Venom experts, however, have raised doubts about some of the claims – especially surrounding the substance’s supposed use as a rave drug.
Indian Border Security Force (BSF) officers arrested a man in the eastern border state of West Bengal on Thursday after recovering about 2kg of snake venom, worth some 120 million Indian rupees (US$1.4 million), from his home in South Dinajpur district.
They had acted on a tip-off about a local man “hiding a jar of snake venom”, Surjeet Singh Guleria, inspector general of operations at BSF Eastern Command, told this Week in Asia, adding that the substance had been sent for forensic tests and would be produced in court as evidence.
Criminals are increasingly taking advantage of the “porous” Indo-Bangladesh border to smuggle venom in various forms – including liquid, powder and gelatin – to China, Guleria said. According to BSF figures, more than 17.7kg of snake venom worth 1.65 billion Indian rupees was recovered from the border region between 2017 and last year.
When seized, the substance in some cases has often been found in crystal jars carrying “Made in France” labels, leading BSF officials to suspect it may have originated in Europe.
In one instance from 2022, a jar was found with a tag stating “Cobra SP, Red Dragon, Made in France Code No: 6097” written on a yellow metal plate.
But while it may be easier to smuggle venom than some other goods, it is unlikely that traffickers are importing it from France, according to Nathan Dunstan, general manager at Venom Supplies in Australia, which conducts venom research and produces venom and venom antibodies.
“Cobras are found across the Indian-Bangladesh-China region and I would think it would be more likely that the venom originated in this area,” he said.
Kartik Sunagar, an evolutionary biologist and professor at the Bengaluru-based Indian Institute of Science’s Evolutionary Venomics Lab, also expressed doubts about the amount of snake venom that had been seized, saying such “bold” claims require “scientific validation”.
Seized samples from various parts of the country sent for testing at his laboratory between 2018 and 2020 were found to not contain venom but other generic chemicals, Sunagar told This Week In Asia.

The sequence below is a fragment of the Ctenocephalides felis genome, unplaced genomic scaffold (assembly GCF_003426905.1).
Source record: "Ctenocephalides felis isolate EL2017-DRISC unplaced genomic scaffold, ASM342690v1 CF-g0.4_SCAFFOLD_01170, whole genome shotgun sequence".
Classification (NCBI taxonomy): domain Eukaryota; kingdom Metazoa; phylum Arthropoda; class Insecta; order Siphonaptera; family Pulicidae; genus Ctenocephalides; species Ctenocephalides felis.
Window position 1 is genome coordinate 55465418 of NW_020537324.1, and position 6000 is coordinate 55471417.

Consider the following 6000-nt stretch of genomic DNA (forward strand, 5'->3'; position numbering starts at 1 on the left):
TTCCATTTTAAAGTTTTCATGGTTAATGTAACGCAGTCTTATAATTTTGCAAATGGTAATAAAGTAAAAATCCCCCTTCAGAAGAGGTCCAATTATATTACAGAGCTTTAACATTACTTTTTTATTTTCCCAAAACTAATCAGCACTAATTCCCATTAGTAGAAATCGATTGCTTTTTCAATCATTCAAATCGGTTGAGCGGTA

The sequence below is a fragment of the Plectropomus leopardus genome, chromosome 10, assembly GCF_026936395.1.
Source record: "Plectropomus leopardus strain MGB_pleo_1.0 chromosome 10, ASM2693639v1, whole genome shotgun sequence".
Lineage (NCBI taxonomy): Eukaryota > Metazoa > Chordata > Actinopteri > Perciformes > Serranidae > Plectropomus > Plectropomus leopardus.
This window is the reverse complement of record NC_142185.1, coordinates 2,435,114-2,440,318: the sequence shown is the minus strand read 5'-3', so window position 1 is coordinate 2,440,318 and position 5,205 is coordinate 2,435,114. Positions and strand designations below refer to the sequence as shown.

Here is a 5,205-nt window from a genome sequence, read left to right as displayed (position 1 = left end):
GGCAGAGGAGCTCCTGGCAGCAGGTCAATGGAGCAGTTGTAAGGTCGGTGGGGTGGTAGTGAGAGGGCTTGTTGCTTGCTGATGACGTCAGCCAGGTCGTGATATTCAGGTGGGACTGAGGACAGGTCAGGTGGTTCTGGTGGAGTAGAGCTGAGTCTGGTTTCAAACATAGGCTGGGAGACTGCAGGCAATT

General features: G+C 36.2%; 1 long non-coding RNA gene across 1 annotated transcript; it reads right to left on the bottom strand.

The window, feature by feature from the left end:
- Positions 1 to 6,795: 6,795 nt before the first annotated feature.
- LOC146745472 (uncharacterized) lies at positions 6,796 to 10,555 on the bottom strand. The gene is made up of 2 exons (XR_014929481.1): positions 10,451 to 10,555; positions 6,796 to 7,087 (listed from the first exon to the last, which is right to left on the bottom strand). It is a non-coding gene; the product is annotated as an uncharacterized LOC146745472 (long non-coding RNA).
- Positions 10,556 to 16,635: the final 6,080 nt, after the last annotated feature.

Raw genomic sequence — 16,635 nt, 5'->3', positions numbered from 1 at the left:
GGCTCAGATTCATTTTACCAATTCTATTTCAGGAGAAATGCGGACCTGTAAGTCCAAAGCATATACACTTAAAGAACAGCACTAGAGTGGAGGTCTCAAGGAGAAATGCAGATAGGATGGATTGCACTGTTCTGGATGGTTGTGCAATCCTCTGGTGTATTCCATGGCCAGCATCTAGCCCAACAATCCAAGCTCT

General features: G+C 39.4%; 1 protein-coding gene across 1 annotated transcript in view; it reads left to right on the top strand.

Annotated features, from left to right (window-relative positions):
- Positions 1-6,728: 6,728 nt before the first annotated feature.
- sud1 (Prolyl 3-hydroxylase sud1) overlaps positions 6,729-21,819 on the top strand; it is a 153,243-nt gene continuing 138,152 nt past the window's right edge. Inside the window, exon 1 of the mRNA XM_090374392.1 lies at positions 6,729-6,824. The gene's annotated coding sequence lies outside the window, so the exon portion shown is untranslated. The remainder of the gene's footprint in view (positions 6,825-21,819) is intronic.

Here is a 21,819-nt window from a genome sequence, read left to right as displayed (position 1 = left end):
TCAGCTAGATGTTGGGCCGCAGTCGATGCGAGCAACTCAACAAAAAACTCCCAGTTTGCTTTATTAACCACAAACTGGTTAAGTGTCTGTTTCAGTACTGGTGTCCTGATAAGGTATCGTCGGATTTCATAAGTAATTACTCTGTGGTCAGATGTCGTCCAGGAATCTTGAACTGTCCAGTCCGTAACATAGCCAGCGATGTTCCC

Although border police may claim to have seized several litres of snake venom at a time, he said that realistically speaking, only trace amounts of venom were likely to be present – if at all.
Sunagar, whose team has been collecting snake venom from different parts of the Indian subcontinent to be used in scientific research for seven years now, said an individual snake would only produce a few hundred milligrams of venom when ‘milked’.
Four grams of venom from four of India’s most abundant snake species – cobra, krait, Russell’s viper and the saw-scaled viper – can be bought for around 400,000 rupees from a Tamil Nadu-based cooperative of poisonous snake catchers, he said.
Mysore-based herpetologist Romulus Whitaker said venom is primarily made up of protein and starts degrading almost as soon as it is extracted from a snake, so any bottles of “liquid venom” would be totally useless by the time they were seized – if indeed they actually contained any at all.
BSF’s Guleria insisted that the venom seized by border forces came from snakes and was “not artificiality generated” or composed of other chemicals. It always undergoes forensic examination by the forestry department, he said.
The border police also claim that snake venom is being used as an aphrodisiac at rave parties within India.
Indian YouTuber Elvish Yadav was arrested last year on suspicion of selling snake venom at raves in the northern Indian city Noida.
A 2019 study titled “Snake Venom Use as a Substitute for Opioids: A Case Report and Review of Literature” published in the Indian Journal of Psychological Medicine found that people have occasionally been found to use snake venom as a “substitute” for opioids or as an agent to get high.
Another study published in 2022 by the Indian Journal of Physiology and Pharmacology contained references to recreational users slapping snakes on the back of the heads with a blunt object to cause them to bite an exposed finger or toe.
However, herpetologist Whitaker said it was “absolute nonsense” that snake venom was being used at rave parties, while biologist Sunagar said such recreational use was impracticable due to the obvious harm the venom can cause.